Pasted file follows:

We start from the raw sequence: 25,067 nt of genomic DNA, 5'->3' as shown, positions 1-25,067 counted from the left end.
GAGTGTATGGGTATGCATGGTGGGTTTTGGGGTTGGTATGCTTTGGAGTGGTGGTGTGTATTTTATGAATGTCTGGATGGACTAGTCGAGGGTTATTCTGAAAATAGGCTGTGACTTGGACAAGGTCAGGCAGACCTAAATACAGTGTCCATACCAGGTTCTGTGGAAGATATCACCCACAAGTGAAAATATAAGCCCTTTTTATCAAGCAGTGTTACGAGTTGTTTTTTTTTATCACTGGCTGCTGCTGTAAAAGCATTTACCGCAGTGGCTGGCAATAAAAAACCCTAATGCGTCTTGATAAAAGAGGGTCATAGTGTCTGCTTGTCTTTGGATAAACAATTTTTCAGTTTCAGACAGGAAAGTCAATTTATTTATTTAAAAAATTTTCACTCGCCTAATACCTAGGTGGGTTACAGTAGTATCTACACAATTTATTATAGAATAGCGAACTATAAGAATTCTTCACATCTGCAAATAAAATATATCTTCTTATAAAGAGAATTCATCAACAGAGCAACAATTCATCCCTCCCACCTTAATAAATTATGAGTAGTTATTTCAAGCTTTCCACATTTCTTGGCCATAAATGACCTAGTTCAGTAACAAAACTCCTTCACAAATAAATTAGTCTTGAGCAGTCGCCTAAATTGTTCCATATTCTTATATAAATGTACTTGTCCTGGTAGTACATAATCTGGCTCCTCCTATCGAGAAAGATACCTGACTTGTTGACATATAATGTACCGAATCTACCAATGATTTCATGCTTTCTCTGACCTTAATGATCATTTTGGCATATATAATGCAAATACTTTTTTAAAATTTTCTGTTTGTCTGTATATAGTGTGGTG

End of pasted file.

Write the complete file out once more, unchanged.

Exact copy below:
We start from the raw sequence: 25,067 nt of genomic DNA, 5'->3' as shown, positions 1-25,067 counted from the left end.
GAGTGTATGGGTATGCATGGTGGGTTTTGGGGTTGGTATGCTTTGGAGTGGTGGTGTGTATTTTATGAATGTCTGGATGGACTAGTCGAGGGTTATTCTGAAAATAGGCTGTGACTTGGACAAGGTCAGGCAGACCTAAATACAGTGTCCATACCAGGTTCTGTGGAAGATATCACCCACAAGTGAAAATATAAGCCCTTTTTATCAAGCAGTGTTACGAGTTGTTTTTTTTTATCACTGGCTGCTGCTGTAAAAGCATTTACCGCAGTGGCTGGCAATAAAAAACCCTAATGCGTCTTGATAAAAGAGGGTCATAGTGTCTGCTTGTCTTTGGATAAACAATTTTTCAGTTTCAGACAGGAAAGTCAATTTATTTATTTAAAAAATTTTCACTCGCCTAATACCTAGGTGGGTTACAGTAGTATCTACACAATTTATTATAGAATAGCGAACTATAAGAATTCTTCACATCTGCAAATAAAATATATCTTCTTATAAAGAGAATTCATCAACAGAGCAACAATTCATCCCTCCCACCTTAATAAATTATGAGTAGTTATTTCAAGCTTTCCACATTTCTTGGCCATAAATGACCTAGTTCAGTAACAAAACTCCTTCACAAATAAATTAGTCTTGAGCAGTCGCCTAAATTGTTCCATATTCTTATATAAATGTACTTGTCCTGGTAGTACATAATCTGGCTCCTCCTATCGAGAAAGATACCTGACTTGTTGACATATAATGTACCGAATCTACCAATGATTTCATGCTTTCTCTGACCTTAATGATCATTTTGGCATATATAATGCAAATACTTTTTTAAAATTTTCTGTTTGTCTGTATATAGTGTGGTG